5 safe online services to transfer large files for everyone

As email services stubbornly stick to their Web 1.0 25MB attachment size limit, users are in need of ways to transfer larger and larger files.

Of course, if security is not an issue, there is always cloud storage or temporary storage for files on your web domain. But if you need a secure way to transfer files over the Interwebs, you need something a little more secure.

Here are five secure file transfer options, which are also free.


As usual, we started with my favorite that was introduced to me two years ago. I love WeTransfer not only for its utter simplicity but also for its fast upload and download speeds. I like “works” things, and WeTransfer is always up and running.

There is a free option and a paid option. The free option allows file transfers up to 2GB without registering an account. Simply upload files, then add your own personalized emails and messages.

You can either email the download link or be provided with a unique encrypted link to copy and paste in a chat message.

The paid pro plan ($12 a month or $120 a year) offers some extra features like 20GB file transfer, 100GB file storage, password and expiration date when transferring your files , and even set up and design your own WeTransfer page and URL . But unless you are transferring large video and audio files, your files are never likely to exceed 2GB. So the paid plan will suffice.

Firefox Send

Firefox Send is another one that I tested recently. Brought to you by users of popular web browsers themselves, Firefox Send gives WeTransfer serious business for its money. Plus, it clearly benefits from higher name recognition.

Firefox Send increases the edge on WeTransfer by performing 1GB file transfers without registration and 2.5GB if you sign up for a free account. Once the person on the other end downloads the file, the link automatically expires, so you don’t have to worry about the links being passed around and your document being re-downloaded. But if you use a Firefox account to send 2.5GB, you can keep those links active for up to a week and share the link with more people.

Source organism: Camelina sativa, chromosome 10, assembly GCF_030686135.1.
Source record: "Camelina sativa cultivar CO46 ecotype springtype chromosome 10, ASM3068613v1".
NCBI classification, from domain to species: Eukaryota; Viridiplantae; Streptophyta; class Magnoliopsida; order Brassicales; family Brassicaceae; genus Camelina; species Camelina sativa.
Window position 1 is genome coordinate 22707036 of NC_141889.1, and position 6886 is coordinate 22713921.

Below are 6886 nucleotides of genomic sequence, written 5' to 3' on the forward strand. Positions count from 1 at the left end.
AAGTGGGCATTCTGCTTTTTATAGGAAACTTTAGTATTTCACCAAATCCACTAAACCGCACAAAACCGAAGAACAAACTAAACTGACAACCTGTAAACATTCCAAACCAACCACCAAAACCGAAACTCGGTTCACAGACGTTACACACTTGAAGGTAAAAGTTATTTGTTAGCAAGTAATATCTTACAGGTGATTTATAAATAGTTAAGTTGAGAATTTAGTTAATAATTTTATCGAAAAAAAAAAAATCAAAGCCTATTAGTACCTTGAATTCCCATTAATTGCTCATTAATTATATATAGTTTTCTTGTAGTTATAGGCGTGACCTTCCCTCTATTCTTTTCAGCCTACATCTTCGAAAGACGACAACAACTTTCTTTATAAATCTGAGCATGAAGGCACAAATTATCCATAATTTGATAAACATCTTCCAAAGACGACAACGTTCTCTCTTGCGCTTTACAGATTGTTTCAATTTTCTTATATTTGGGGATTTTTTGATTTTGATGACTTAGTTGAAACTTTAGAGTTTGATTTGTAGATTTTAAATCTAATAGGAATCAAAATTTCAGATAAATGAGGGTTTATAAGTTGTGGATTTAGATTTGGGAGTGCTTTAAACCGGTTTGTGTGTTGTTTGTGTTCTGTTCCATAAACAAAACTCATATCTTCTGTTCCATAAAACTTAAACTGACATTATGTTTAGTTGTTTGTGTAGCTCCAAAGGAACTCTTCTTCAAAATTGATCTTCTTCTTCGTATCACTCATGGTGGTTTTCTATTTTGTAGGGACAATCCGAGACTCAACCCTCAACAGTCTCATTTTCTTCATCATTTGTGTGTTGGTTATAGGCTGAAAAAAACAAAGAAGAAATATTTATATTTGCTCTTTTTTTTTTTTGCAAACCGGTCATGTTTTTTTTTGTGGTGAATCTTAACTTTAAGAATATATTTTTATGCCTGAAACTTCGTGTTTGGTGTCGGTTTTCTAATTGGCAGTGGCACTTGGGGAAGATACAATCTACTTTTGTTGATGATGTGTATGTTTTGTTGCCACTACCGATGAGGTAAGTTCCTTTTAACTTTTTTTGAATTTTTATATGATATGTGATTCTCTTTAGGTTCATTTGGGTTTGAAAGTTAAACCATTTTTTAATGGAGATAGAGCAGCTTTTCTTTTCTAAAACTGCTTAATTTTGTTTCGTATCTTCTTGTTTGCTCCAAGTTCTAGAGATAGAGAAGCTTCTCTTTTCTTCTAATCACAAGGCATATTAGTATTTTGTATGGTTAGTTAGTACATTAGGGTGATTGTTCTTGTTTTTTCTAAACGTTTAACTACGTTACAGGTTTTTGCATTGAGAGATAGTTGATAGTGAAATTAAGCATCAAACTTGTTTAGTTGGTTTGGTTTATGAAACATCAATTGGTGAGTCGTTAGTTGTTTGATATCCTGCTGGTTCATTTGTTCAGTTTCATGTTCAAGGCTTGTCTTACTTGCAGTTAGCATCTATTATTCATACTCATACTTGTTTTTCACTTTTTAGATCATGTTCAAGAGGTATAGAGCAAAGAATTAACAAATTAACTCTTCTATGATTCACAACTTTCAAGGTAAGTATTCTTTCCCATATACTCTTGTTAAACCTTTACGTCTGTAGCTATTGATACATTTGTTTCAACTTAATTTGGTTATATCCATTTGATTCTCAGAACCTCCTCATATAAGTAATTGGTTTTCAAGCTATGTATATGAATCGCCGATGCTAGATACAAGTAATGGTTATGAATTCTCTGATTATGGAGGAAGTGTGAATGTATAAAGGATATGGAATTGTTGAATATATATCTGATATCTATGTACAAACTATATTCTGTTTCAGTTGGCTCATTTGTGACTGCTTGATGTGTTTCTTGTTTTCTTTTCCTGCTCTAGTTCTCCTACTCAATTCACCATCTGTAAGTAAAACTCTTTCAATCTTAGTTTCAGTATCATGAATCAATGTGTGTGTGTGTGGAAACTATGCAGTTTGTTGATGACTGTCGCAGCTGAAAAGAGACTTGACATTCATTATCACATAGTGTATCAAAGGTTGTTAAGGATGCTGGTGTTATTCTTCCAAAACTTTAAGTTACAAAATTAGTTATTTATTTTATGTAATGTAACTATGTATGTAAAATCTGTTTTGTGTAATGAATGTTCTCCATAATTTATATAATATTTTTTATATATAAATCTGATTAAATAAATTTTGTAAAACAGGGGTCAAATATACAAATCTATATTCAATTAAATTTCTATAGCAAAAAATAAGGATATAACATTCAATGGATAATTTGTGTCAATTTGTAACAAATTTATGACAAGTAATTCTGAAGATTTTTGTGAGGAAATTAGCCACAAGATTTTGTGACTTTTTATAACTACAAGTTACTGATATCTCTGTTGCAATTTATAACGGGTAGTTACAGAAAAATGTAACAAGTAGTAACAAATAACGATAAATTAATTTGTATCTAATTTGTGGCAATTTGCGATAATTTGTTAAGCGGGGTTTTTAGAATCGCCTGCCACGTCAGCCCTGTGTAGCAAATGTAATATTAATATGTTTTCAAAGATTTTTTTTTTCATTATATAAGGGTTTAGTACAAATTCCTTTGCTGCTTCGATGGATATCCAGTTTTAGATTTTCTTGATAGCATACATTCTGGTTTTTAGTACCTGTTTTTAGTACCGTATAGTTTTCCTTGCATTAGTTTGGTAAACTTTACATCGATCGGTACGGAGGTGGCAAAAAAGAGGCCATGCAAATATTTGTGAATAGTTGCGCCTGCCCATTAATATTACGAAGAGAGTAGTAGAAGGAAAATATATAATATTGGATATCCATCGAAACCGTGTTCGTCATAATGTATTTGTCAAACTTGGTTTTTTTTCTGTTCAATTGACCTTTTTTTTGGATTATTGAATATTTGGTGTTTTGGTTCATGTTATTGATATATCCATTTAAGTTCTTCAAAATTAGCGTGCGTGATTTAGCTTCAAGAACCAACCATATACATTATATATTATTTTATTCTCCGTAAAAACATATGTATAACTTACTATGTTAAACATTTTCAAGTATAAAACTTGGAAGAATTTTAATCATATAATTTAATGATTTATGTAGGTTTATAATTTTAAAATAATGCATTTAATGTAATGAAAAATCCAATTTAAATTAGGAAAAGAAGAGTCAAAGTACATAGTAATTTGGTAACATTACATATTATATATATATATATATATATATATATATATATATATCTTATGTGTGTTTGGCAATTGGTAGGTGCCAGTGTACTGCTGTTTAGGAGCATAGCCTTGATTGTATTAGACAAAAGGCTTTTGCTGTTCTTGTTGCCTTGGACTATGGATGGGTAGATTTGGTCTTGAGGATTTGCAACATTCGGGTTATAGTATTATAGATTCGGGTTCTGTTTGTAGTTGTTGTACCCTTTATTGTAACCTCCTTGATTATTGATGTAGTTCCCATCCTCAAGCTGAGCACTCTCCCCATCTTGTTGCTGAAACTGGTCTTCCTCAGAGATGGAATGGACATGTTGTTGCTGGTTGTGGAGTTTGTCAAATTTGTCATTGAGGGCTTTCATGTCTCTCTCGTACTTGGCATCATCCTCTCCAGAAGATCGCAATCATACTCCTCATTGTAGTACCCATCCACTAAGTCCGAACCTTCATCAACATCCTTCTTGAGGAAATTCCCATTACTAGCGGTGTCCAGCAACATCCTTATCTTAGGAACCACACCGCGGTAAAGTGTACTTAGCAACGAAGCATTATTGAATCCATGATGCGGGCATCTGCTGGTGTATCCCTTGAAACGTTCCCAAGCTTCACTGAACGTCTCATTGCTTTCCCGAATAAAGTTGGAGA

Files can be password protected for free and once the file is uploaded you will be provided with your encrypted link.


Compared to others, RiseUp doesn’t offer too much in the way of features. Plus, the file size limit is capped at 50MB. But I’ve used RiseUp with great success and convenience in the past for smaller files.

Simply drag your file into the window and an encrypted link will be generated, which will last for a week. Or if someone else has told you they have the file, you can go in and delete it yourself right away.

RiseUp also has a pasted text section, similar to PasteBin. So you can copy and paste plain text into a web page and create an encrypted link to send that text to others.

Shared act

I have previously talked about Onionhare, so I won’t go into it here. But I would regret not including it in an article about file sharing apps.

Onionshare is starting to win my heart because unlike others, your files are not stored on any central server waiting for someone to download. Instead, the other person needs Tor Browser and when both are open an encrypted connection is formed. The file will then automatically transfer from your computer to theirs.

This is called Peer to Peer (p2p) and is probably the most secure form of transfer available.

An equivalent P2P platform is Resilio which I am about to try.


I will end this article by mentioning my favorite talk show – Signal. Signal is an extremely secure messaging app – some say the most secure ever. So, in theory, sending files via Signal should also be extremely safe and secure.

On the smartphone app, tap the contact you want to send the file to. Obviously this means they need the Signal app too. Then tap the “+” icon on the left.

This will bring up a list of things that can be sent via Signal. Click “Document” in this case.

Where you’re taken next for your document will depend on whether you’re on iOS or Android. On iOS, that will be iCloud Drive, so make sure your file is there first, then just navigate to it on your phone. The signal will then send it to your contact.

If you have an Android phone, I’m not sure where your files will be needed because I haven’t had an Android for eight years now. But I would imagine any default filing system on your phone.

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